Writers Talk Shop, Novel, and Pitch Conference
     Commentary by conference attendees

     A Conversation Between Author Kate Gallison and Michael Neff

Kate Gallison, author of the Mother Lavinia Grey mystery series, was an attendee at the New York Pitch and Shop conference in April '07, and later at the Algonkian writer conference at Harpers Ferry. Kate grew up in New Jersey, Illinois, and the Washington suburbs, keeping her eyes and ears open and writing. Her first mystery series, loosely based on her days as a clerk-bookkeeper for the New Jersey Division of Youth and Family Services, featured Nick Magaracz (it rhymes with pots), a down-at-heel detective in Trenton, New Jersey, who was reduced to taking a job with the state government in order to feed his family. Her second series featured Mother Lavinia Grey, an Episcopal priest in a small town in New Jersey struggling to keep her church open and solve the occasional murder. That series was based, very loosely indeed, on the history of Kate's own church, St. Andrew's Episcopal Church in Lambertville.


The sessions sharpened my focus considerably. They train you to look at your work in a certain way. And of course exposure to the frank opinions of people in the publishing world is priceless ...

- Kate Gallison

MN: Kate, hi. First of all thanks for this interview.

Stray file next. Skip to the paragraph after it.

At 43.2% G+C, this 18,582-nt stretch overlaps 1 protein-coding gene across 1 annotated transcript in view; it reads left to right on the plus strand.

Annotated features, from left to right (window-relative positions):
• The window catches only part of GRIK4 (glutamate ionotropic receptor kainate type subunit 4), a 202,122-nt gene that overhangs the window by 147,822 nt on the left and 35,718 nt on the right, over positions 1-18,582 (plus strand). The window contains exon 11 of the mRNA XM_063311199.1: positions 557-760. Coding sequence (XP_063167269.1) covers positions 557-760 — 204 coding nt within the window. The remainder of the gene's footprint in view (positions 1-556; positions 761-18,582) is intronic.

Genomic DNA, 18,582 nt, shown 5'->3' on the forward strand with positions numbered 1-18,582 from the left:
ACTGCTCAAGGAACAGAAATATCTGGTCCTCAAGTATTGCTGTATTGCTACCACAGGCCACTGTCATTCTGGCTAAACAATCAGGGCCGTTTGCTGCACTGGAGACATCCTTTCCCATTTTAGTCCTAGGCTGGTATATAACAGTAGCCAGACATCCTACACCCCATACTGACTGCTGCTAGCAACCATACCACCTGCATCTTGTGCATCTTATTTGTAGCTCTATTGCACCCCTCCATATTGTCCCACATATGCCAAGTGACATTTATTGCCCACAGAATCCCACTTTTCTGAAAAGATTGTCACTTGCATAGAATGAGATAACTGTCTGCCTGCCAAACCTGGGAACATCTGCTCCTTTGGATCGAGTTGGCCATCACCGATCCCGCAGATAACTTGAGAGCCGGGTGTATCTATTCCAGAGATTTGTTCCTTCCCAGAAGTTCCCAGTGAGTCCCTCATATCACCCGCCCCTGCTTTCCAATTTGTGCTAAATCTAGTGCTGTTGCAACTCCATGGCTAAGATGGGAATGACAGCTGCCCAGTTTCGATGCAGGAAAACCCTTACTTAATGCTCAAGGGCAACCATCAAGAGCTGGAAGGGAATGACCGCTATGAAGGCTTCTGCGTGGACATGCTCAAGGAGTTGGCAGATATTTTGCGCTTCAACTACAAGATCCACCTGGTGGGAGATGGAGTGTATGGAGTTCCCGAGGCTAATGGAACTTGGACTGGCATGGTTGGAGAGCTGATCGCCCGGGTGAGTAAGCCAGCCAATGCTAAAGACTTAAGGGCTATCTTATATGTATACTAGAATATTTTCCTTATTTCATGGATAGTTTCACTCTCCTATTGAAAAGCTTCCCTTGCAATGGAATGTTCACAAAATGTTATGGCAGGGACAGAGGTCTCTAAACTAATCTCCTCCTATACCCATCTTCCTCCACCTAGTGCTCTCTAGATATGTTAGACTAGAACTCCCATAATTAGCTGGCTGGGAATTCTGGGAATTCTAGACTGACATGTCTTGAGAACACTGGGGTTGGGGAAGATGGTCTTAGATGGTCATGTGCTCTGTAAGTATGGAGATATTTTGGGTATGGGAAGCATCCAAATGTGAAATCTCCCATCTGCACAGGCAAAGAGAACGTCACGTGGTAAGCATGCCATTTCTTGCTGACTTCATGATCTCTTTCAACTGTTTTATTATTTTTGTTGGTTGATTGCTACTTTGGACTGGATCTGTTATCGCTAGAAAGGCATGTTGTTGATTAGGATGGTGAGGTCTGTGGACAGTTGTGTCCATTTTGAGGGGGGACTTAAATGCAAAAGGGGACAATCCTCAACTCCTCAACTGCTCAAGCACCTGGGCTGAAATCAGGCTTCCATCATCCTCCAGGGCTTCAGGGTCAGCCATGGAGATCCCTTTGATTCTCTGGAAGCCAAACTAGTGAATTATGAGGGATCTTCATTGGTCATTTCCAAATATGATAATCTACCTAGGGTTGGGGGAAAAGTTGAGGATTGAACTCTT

KG: You're welcome!

MN: What made you want to write the novel, Massacre at Bitter Wash, the novel you pitched at the conference? What was your inspiration?

KG: One way to lengthen your life is to stretch it backwards, and so I read a lot of history. Early movies fascinate me. They were both like and unlike stage plays of the time, borrowing actors and melodramatic plots, but developing entirely new techniques for portraying dramatic action. What was shown in them was both like and unlike the way people really lived. Sometimes the intent was to uplift and improve, sometimes to create art, sometimes to separate moviegoers from their money.

I watched many hours of silent movies. Rudolf Valentino was a dreamboat. Greta Garbo in her silent days was like nothing you've ever seen. I read everything I could get my hands on about the early days of silent pictures, the romance, the gossip, the technical details. The industry was a hotbed of drama.

MN: Tell us something about Massacre at Bitter Wash.